Tip 6 – Be on Time and be involved. “There is no acceptable excuse for being late. None,” Diaz says.  Be involved with the event. If you are working with a partner or assistant, be sure that you both know all the details — and be sure that your client is aware of this. You want to reflect complete confidence, coordination, and synchronization. Know your venue and plan out the logistics ahead of time. Carefully note where you’ll be parking, how you’ll transport your supplies to the staging area, and know exactly what supplies you’ll need to bring.

 

IMG_5158Tip 7 – Make it personal. “Pull in some personalized flair – whether it’s a social occasion or a corporate event,” Patrone suggests, who’s go-tos include:

  • personalized colored cocktail napkins
  • Colored straws
  • A color theme/vibe for linens and flowers

Those details matter, Patrone says. After handling high-end weddings, corporate parties, and grand-scale events like the National Constitution Center’s Glitter City Gala New Year’s Eve Party in Philadelphia, Patrone found that clients continued requesting to work with her, even calling for hands-on assistance with hosting smaller events in their homes, which is how her newest venture Party Host Helpers got started.

Tip 8 – Sweet and simple. “Provide a dessert that is delicious and easy to eat,” Patrone adds. Mini cupcakes, delectable cookies, refreshing water ice or shave ice, and fun finger foods like chocolate covered fruits or pretzels are good choices. Having a bar? Provide a few drinks that are crowd friendly and easy to serve, she recommends like sangria — always a party-pleaser!

Tip 9– Don’t cut corners on service. People will remember poor service, especially at a VIP event.  Find a way to cut food costs before you cut labor if it means compromising excellent customer service.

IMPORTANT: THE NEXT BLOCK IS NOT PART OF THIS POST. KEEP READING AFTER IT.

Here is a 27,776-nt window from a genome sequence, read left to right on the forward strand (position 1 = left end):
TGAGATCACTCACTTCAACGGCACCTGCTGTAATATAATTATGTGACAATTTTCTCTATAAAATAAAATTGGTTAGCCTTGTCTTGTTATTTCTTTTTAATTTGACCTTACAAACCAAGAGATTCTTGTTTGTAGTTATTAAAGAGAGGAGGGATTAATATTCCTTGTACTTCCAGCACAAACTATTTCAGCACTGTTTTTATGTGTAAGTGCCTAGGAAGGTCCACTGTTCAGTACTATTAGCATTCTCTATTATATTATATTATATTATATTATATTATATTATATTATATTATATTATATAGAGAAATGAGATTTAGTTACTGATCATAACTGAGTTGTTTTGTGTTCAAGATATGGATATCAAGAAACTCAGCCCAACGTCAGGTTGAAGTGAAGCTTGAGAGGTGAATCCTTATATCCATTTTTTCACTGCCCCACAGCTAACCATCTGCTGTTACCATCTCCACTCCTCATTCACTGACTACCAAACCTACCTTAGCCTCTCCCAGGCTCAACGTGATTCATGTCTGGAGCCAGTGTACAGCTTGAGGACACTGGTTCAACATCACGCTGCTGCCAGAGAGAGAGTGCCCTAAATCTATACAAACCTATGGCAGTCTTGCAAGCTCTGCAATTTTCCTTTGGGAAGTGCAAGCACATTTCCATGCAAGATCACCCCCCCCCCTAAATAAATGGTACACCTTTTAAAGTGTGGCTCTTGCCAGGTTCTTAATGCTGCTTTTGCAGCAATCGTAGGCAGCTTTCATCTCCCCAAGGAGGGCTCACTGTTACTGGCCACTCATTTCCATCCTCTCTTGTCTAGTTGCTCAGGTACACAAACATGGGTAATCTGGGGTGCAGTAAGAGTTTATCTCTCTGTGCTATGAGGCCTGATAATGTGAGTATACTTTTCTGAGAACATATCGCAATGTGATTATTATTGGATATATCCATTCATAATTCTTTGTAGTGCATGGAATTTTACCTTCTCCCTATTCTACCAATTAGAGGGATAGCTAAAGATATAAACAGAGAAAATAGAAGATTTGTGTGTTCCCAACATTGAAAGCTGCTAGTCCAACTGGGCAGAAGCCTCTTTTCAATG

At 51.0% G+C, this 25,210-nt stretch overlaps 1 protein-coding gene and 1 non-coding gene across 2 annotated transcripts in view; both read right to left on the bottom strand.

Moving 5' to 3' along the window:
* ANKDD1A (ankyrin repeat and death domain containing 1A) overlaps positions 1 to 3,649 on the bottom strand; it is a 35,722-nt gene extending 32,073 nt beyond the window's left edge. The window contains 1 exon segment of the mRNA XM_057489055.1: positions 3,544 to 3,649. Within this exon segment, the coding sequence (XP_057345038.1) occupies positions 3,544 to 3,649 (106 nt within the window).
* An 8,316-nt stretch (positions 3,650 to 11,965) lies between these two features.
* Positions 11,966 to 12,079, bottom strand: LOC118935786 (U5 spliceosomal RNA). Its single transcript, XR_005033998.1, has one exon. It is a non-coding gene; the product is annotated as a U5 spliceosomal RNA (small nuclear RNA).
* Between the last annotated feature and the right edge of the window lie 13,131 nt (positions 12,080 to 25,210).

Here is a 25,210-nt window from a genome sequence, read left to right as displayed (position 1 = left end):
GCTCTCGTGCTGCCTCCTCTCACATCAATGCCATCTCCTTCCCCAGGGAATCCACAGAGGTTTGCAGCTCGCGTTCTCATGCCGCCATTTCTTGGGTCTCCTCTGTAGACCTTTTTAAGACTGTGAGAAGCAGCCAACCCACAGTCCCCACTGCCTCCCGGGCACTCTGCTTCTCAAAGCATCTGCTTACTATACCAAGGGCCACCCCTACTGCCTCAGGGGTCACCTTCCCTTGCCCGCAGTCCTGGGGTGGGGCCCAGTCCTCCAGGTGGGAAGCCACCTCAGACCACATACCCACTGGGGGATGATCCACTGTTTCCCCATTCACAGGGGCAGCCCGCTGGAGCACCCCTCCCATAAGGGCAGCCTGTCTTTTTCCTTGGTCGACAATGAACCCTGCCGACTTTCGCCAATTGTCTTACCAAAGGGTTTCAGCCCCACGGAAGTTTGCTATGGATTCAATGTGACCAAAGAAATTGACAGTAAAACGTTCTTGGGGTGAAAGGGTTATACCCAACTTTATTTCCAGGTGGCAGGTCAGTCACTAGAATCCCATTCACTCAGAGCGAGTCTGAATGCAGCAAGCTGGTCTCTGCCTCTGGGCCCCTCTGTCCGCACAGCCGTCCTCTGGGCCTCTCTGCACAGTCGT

ReneeAbout Renee Patrone
Renee’s love for parties and socializing began at a very young age (three, to be exact) and based on those early experiences throughout childhood and early adulthood, she came to realize that the art of entertaining is not just the planning, preparing and hosting … it’s about enjoying your guests! Renee has spent the last 12 years helping clients nationwide, ranging from brides to corporations, to make their event dreams and vision a beautiful reality through her full-service event planning business, Events by Renee. After large affairs like the National Constitution Center’s Glitter City Gala New Year’s Eve Party in Philadelphia, which Patrone handled for several years running, clients wanted to continue working with Renee and often needed hands-on assistance with hosting smaller events at home. It seemed like a natural next-step, and Party Host Helpers was born!

 


 

frank and trucksAbout Frank Diaz
Growing up on the mainland and throughout his extensive military career, Tin Hut BBQ founder Frank Diaz dreamed about one day starting his own barbeque business. That dream became reality when, after relocating to Hawaii, he launched his first food truck and catering business, Tin Hut BBQ. As he expanded into a brick and mortar kiosk and his fleet of trucks grew, Diaz launched Aloha Gourmet Food Trucks Hawaii, partnering with fellow mobile cuisine entrepreneurs from the best food trucks in Hawaii including Aloha Plate, the champions of Food Network’s Great Food Truck Race (season#4), Biztro On Wheels, Baja Tacos, Olay’s Thai Express, and Wurst-Wagen.